Ecuador has three very distinct zones: the coast, the Andes and the tropical jungle from the east. As the earth isn't precisely round and wider across the equator, the center of the earth is a bit farther away from the equator than from the poles. Therefore, the Chimborazo, with 6,267 m above sea level, lies at a greater distance from the middle of the earth than Mount Everest, which makes it the highest mountain on earth. Volcanic activity is significant along the Andes highlands as well as on the Galapagos archipelago.
There are 7 distinct climatic regions in Ecuador, which consist of very humid down the outer Andes mountains to very arid in the south, while temperatures vary from rather hot in the lowlands to cold on the higher altitudes. The Central Andes are known for their comfortable spring-like climate.
Advanced indigenous cultures flourished in Ecuador a long time before the region was conquered by the Incas in the late 15th century and still about a dozen languages are spoken aside from the official Spanish language as well as the widely spoken Inca dialect, Quichua.
Quito was declared the administrative centre or "audiencia" (administrative district) of the northern Spanish colony in 1563. In 1717 it became incorporated in the Vice-royalty of New Granada, which combined the lands of what's now Colombia, Venezuela, and Ecuador. New Granada declared independence in 1822 and took the name Gran Colombia.
Ecuador separated from the Federation in 1830. Between 1904 and 1942, Ecuador had several border wars with its neighbors, each time losing more territory, while several areas along the borders remained in dispute. Permanent borders were agreed in 1999 after a war with Peru in 1995. That conflict had set off a round of peace talks headed by Brazil and aided by Argentina, Chile as well as the USA. Ecuador enjoyed democracy for the last 4 decades.
Ecuador's has more than 15 million inhabitants which, until quite recently mostly lived in the central highlands. In the last few decades however, major shifts have taken place and now the people are equally distributed along the highlands and the coastal lowlands. Many people have migrated to urban areas which now make up 60% of the population, with Guayaquil and Quito being the largest cities with more than two million inhabitants each. But Ecuador's Amazon, the "Oriente" (East) remains lowly populated with no more than 3% of the population.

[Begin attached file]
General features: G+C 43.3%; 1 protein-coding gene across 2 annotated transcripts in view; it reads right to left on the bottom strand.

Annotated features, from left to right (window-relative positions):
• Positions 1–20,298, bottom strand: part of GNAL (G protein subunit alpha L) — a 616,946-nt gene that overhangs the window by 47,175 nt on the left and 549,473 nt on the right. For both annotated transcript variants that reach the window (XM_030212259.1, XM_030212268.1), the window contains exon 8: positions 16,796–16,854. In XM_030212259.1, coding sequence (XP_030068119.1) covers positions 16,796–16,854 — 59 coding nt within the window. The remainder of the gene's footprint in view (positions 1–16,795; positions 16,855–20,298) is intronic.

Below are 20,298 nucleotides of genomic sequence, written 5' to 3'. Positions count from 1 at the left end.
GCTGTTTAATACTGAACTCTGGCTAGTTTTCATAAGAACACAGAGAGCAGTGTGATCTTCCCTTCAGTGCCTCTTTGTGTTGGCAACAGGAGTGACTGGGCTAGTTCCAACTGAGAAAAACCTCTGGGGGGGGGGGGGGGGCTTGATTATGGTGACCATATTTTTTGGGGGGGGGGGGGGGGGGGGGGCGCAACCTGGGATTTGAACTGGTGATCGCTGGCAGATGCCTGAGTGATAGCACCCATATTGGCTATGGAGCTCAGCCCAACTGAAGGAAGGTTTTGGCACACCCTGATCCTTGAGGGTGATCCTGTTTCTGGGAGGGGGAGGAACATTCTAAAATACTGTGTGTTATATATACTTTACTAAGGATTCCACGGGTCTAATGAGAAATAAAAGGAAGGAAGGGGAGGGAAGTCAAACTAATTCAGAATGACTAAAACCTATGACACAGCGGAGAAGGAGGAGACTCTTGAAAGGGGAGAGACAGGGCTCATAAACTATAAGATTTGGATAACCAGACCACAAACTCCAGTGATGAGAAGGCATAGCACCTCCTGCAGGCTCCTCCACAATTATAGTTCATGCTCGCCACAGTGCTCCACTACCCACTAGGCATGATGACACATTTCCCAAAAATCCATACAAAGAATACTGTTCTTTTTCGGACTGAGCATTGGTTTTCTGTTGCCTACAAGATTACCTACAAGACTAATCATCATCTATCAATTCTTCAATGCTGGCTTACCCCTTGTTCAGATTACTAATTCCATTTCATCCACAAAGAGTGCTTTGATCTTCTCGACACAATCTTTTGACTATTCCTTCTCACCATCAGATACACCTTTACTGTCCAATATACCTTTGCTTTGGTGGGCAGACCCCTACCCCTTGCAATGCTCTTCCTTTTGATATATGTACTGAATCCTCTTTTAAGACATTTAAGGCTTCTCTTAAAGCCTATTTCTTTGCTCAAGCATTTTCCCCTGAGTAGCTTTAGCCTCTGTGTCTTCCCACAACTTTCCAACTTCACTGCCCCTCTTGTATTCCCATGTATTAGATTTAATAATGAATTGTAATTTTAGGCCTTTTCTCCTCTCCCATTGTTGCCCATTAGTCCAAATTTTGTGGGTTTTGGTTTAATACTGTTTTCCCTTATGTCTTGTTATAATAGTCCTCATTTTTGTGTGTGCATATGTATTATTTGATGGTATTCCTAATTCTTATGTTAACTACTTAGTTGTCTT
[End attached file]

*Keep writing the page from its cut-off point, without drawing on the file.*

The main economic activity is of course based on oil, while other important activities include manufacturing - mostly for the domestic market - commerce, agricultural production for domestic consumption as well as for export. Important products besides oil, are bananas, shrimp, flowers, and several other primary agricultural products. In 2010, oil made up 56% of the export income. Ecuador is still the largest exporter worldwide of bananas and plantains ($2 billion worth) while it also is an important shrimp exporter ($800 million) and cacao ($400 million). Non-traditional export products include cars ($375 million), canned fish ($600 million), and flowers ($600 million).
During the last two decades or so, Ecuador has become a major tourist destination with highlights Galapagos, old Quito, the colonial town of Cuenca, Cuyabeno Wildlife Reserve, Cajas National Park, Cotopaxi and also the Otavalo Indian market. Cuyabeno has been rapidly building a name as the best place on earth to visit to get know the tropical jungle of the Amazon.
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